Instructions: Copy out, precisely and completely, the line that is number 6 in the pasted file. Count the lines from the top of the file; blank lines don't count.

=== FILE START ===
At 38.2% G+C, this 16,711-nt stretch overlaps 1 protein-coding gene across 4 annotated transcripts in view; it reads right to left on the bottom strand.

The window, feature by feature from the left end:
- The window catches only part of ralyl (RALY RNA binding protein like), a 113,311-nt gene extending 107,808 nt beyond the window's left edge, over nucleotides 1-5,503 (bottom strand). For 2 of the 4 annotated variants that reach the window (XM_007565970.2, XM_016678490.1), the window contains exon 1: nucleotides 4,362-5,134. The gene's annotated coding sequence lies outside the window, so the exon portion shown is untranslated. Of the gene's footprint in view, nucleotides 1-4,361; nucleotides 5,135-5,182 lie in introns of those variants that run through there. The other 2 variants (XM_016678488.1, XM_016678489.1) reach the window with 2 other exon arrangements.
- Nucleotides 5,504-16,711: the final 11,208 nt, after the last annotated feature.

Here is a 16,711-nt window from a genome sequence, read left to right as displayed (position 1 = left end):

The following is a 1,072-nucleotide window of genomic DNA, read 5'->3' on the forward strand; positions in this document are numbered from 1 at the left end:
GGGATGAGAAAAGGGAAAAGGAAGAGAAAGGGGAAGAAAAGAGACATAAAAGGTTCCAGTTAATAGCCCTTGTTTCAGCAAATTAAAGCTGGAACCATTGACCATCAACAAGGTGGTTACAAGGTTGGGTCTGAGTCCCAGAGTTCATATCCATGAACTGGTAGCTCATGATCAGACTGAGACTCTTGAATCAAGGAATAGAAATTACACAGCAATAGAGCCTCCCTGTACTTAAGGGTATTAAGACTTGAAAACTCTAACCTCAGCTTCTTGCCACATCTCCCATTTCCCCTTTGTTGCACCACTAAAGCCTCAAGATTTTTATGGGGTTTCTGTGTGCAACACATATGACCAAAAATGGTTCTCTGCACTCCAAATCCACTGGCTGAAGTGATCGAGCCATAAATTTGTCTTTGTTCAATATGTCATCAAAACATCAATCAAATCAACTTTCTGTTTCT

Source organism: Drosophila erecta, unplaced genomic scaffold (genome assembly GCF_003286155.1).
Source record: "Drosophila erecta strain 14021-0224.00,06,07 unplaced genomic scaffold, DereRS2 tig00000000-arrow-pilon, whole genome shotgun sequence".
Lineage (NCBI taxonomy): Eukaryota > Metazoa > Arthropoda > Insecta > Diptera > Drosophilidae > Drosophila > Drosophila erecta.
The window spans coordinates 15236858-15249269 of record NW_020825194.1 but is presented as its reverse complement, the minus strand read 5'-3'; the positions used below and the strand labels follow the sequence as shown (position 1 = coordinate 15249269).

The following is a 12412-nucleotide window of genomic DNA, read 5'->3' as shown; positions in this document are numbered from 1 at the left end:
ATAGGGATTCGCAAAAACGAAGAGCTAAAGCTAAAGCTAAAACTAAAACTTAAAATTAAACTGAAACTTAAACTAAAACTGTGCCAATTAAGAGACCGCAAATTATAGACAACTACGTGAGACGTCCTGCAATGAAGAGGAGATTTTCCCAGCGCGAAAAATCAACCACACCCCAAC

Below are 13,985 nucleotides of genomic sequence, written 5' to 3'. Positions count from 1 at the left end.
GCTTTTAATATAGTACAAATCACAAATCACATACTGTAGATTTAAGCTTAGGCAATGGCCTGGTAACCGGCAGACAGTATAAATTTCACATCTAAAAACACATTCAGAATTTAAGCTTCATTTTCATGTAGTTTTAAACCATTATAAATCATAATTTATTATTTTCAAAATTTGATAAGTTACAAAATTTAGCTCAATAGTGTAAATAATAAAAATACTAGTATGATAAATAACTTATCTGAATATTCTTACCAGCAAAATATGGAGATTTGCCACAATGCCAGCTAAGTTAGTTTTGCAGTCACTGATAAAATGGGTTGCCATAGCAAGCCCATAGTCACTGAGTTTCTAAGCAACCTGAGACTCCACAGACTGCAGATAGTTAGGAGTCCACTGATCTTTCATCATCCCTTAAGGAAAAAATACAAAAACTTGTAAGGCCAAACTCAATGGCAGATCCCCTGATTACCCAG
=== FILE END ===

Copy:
The following is a 1,072-nucleotide window of genomic DNA, read 5'->3' on the forward strand; positions in this document are numbered from 1 at the left end: